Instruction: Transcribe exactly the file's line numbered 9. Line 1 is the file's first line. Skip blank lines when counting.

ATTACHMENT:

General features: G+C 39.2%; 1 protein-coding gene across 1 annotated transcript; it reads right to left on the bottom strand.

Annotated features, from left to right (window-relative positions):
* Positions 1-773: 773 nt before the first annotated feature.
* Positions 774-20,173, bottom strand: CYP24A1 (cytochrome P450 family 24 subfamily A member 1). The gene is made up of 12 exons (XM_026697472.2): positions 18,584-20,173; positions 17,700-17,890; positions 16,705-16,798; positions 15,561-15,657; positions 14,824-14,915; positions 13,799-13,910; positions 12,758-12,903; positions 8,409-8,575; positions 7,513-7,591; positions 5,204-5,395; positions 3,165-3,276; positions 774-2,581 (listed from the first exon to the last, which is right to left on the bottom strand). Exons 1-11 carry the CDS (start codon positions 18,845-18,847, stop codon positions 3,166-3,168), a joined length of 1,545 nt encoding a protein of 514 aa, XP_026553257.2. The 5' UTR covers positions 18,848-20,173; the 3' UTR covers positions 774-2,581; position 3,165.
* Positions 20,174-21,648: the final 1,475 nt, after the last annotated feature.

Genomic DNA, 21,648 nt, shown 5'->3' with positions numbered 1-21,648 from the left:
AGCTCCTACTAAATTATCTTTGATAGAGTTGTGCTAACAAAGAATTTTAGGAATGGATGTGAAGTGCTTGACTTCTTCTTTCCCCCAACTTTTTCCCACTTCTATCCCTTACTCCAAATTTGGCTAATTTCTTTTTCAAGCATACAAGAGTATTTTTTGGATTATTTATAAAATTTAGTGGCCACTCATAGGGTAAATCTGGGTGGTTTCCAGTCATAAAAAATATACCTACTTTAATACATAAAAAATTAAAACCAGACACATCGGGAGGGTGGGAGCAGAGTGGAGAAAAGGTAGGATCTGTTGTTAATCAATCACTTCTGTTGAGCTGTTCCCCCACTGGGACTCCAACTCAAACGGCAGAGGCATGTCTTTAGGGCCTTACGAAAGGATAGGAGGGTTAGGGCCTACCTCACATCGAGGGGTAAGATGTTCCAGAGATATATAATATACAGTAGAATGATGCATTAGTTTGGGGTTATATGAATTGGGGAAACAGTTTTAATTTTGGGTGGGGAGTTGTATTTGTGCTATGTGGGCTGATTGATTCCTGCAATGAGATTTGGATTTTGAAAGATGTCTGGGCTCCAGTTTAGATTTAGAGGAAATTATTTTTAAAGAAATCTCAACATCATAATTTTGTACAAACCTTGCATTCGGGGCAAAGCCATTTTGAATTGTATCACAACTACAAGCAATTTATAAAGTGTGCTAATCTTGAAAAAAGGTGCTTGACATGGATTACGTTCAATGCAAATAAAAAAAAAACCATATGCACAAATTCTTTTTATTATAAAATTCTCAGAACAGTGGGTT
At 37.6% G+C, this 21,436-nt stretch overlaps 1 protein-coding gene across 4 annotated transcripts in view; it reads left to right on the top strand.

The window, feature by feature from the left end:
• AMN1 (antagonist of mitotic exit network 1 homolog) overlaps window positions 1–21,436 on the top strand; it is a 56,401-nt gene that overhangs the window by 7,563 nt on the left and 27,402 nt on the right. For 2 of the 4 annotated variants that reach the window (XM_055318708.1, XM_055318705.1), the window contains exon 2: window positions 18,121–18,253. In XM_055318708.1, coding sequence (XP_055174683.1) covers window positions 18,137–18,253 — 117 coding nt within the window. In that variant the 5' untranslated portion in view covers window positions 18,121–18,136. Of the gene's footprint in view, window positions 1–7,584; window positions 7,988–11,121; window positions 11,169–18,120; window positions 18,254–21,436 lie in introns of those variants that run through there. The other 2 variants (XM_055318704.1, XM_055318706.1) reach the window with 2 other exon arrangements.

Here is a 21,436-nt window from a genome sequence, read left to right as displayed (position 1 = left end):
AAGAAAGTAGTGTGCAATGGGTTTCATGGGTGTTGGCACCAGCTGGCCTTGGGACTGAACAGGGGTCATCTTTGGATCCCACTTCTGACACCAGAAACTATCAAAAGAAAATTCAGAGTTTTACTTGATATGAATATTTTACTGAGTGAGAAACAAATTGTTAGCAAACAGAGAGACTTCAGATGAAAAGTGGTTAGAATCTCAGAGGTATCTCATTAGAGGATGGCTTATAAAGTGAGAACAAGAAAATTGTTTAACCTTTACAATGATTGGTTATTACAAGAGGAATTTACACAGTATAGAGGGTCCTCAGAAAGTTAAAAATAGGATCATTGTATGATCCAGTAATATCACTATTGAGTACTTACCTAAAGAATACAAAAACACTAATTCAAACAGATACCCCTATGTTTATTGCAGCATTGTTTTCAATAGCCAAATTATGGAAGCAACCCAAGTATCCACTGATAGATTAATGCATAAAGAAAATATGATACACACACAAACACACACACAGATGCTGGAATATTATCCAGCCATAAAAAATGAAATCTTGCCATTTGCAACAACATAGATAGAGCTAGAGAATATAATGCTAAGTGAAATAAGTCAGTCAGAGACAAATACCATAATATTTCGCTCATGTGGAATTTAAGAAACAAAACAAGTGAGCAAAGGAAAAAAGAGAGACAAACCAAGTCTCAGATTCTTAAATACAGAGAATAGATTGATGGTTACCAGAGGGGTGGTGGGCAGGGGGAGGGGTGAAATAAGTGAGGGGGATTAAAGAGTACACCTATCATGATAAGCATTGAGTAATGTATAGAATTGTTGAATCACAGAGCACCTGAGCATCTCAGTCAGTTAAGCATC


The window, feature by feature from the left end: